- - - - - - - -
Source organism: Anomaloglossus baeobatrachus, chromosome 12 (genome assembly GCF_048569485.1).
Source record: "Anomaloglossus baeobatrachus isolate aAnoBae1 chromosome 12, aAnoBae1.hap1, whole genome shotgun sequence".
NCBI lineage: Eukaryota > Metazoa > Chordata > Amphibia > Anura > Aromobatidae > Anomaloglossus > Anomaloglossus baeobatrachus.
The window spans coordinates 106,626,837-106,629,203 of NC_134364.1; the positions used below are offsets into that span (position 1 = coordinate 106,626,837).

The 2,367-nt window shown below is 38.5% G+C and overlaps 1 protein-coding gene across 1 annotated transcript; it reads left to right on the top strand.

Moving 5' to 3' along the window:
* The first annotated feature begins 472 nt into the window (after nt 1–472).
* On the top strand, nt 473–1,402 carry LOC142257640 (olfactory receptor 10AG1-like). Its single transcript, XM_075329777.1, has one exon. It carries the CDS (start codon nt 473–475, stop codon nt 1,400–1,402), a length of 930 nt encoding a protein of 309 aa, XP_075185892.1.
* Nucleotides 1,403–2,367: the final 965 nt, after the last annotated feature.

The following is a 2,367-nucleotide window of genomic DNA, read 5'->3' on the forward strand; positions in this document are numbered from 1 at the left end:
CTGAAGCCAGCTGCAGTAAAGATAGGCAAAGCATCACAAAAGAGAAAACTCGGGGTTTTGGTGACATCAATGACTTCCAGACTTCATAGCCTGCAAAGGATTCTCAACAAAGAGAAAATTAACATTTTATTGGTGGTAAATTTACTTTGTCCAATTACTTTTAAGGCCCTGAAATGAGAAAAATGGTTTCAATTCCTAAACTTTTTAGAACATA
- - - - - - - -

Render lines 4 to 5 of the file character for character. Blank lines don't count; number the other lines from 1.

The window spans coordinates 106,626,837-106,629,203 of NC_134364.1; the positions used below are offsets into that span (position 1 = coordinate 106,626,837).

The 2,367-nt window shown below is 38.5% G+C and overlaps 1 protein-coding gene across 1 annotated transcript; it reads left to right on the top strand.